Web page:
- Last time, we covered the black hole era of wrestling for me, where we covered the Survivor Series between the years 2005 and 2010, including the first-ever Raw vs. Smackdown Elimination Match (for BRAND SUPREMACY!), and mostly mediocre results. We finally wrap things up with the remaining shows, except for the 2017 edition, of course. That recap is fresh enough to not warrant a rehash two weeks later.
Lows: Howard Finkel's surprise appearance, where he was visibly moved by the crowd response, was buried on commentary by Michael Cole, who was going through his obnoxious heel phase that entertained fewer people than clean-cut babyface Michael Cole. Big Show and Mark Henry had a completely forgettable match for the World Heavyweight Title, the Women's Championship was a 4-minute rush job with little crowd heat, and the only memorable parts about the opening match was the crowd trying to hijack it with chants of Zack Ryder, you know, the guy who reached for the brass ring and was told that rule only applies to people Vince McMahon wanted to push.
Random Notes and Tidbits: The last WWE Pay-Per-View to be held at Madison Square Garden. With very few exceptions, almost all of the WWE's stops at MSG are "Live Event exclusive" due to costs of running shows in he building... In another "last" for MSG, CM Punk is to date, the last man to win the WWE Title at the Garden... Santino Marella defeated FUTURE WORLD CHAMPION Jinder Mahal in the Dark Match... Dolph Ziggler became only the second man to work double duty at a Survivor Series (subbing for Christian in the 5-on-5 match), the last being the Big Show in 1999... Randy Orton continues his streak of either winning an Elimination Match or being the last man eliminated from his team.
Overall Rating: C+
Looking at the match ratings, only two matches stand out as above average. The Main Event Tag gets somewhat of a pass for the sake of the Cena/Rock super-team, but is by no means a must-see match 6 years later. Once again, with so few matches featured annually, the filler is the make or break, and here, there's nothing that stands out that would make the show much more enjoyable. You'd think Ziggler/Morrison would've been better, but both are inconsistent in the ring, especially when the crowd is pooping on the company in the background. I can't recommend this either way, because there's nothing too awful, but not much that was good enough to push it as a can't miss show when the WWE Network hosts countless shows better than this one.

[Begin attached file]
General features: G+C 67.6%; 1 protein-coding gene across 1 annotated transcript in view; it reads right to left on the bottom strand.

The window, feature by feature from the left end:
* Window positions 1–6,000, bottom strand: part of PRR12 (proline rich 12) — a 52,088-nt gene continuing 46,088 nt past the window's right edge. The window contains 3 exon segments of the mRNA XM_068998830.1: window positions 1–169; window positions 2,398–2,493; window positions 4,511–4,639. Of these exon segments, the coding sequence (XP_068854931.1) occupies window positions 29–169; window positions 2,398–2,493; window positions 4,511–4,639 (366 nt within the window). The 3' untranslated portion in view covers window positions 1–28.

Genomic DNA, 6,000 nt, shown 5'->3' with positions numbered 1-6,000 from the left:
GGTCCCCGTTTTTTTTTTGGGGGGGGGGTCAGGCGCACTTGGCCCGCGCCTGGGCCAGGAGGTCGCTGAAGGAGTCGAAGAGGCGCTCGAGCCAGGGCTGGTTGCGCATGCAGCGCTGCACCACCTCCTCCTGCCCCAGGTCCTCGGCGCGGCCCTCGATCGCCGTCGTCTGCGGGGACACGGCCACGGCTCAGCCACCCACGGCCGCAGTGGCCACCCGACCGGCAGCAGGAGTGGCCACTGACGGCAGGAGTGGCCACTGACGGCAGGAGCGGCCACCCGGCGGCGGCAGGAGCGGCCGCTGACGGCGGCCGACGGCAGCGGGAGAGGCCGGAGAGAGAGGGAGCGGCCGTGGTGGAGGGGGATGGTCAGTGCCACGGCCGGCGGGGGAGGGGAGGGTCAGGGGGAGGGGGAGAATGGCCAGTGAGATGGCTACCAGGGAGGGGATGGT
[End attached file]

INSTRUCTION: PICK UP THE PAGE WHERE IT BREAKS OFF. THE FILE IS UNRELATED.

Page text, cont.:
Lows: The Women's Division continues to be one of the weakest parts of any given show, even when it isn't sandwiched as the designated piss-break match. We're in the PG Era, which means they had to distance themselves from degrading gimmick matches, leaving us with attractive women who were mostly unremarkable at the actual work that comes from being a professional wrestler. Cesaro and R-Truth seems like filler left-over from a recent taping of Superstars, and definitely didn't feel like it belonged on PPV.
Random Notes and Tidbits: Seth Rollins was the reigning NXT Champion when he debuted alongside Dean Ambrose and Roman Reigns... Heath Slater and Jinder Mahal defeated Zack Ryder and Santino Marella in he Pre-Show Match...The opening match (a 5-on-5 Elimination Match of undercard geeks) was literally added with little notice or promotion... David Otunga was a last-minute replacement for Cody Rhodes, who suffered a concussion in a match with Kane earlier in the week... CM Punk pitched for Chris Hero/Kassius Ohno to be a member of the Shield, but Roman Reigns ended up being hand-selected by Helmsley and McMahon, instead... Tensai, formerly Prince Albert/A-Train, makes his first Survivor Series appearance since 2003... ONCE AGAIN, Randy Orton is the last man eliminated on his Survivor Series Team.
Overall Rating: B-
How many times can I say a Survivor Series was entertaining, but nothing spectacular? Considering the limitations of one of the men in the Main Event, the match came off well and featured a memorable debut with three ready-made top-of-the-card workers. Both Survivor Series Elimination Matches were at the very least, fun to watch, even though there was a storyline going on with Foley and Ziggler's teams that went nowhere. Other than Torres vs. Kaitlyn, nothing was too bad. Mild recommendation to give this one a look.